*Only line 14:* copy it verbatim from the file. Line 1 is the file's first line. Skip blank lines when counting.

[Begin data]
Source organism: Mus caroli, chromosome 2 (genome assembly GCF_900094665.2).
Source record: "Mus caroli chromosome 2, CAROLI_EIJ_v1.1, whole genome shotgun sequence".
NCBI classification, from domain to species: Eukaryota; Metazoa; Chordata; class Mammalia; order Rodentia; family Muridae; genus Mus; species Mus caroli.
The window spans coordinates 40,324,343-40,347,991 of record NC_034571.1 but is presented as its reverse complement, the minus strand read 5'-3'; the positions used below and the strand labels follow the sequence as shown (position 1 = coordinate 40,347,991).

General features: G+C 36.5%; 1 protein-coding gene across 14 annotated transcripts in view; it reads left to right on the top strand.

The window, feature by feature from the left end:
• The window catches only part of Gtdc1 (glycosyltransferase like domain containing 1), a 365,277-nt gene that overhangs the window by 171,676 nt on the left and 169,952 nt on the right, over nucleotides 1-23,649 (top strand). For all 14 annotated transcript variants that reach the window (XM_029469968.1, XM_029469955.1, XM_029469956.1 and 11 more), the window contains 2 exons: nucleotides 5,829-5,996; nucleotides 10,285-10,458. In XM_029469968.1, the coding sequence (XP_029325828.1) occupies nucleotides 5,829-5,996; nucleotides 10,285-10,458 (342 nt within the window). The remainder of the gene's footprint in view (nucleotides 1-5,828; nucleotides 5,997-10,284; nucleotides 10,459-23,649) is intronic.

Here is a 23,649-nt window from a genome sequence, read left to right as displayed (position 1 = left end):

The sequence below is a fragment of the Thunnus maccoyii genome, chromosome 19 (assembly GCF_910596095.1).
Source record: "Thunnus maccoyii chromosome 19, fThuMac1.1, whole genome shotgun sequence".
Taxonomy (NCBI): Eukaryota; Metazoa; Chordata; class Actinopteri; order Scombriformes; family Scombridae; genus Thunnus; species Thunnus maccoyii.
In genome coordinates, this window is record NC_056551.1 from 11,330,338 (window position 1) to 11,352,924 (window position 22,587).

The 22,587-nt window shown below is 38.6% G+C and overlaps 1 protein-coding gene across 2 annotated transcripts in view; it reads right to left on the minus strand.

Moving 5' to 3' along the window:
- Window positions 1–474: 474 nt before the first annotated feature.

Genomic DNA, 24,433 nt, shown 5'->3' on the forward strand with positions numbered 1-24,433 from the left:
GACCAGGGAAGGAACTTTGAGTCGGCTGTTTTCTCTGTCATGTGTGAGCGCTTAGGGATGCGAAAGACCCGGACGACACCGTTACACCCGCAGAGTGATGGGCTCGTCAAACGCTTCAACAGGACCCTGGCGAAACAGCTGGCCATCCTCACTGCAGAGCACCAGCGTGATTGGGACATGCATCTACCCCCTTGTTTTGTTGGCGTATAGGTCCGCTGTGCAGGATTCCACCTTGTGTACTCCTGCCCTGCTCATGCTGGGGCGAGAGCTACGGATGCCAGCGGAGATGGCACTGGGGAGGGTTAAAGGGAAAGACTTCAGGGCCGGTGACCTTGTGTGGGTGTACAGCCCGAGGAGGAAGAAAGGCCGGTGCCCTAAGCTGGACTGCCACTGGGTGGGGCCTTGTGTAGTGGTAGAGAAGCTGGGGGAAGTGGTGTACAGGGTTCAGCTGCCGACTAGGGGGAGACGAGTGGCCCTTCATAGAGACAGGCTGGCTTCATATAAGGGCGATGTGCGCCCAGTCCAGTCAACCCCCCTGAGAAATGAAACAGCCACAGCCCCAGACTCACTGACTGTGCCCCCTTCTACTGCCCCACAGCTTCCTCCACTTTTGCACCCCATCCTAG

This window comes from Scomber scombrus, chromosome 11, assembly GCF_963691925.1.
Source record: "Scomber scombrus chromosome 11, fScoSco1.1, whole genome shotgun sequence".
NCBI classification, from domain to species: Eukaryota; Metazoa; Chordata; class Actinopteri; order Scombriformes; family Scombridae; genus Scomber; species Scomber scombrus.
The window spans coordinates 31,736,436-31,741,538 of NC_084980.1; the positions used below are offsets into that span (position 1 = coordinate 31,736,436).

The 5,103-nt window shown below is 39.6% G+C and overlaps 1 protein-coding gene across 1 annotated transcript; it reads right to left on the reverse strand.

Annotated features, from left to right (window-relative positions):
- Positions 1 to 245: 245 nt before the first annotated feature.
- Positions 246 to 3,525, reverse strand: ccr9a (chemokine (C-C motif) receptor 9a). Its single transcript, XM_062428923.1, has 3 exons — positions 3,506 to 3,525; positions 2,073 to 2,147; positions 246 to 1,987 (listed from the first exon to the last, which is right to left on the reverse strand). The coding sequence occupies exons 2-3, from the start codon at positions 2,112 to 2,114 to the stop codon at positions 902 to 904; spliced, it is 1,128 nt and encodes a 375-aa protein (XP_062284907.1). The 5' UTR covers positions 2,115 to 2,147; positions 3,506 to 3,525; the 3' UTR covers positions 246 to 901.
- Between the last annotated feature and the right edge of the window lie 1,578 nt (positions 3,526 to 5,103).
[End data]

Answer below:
Moving 5' to 3' along the window: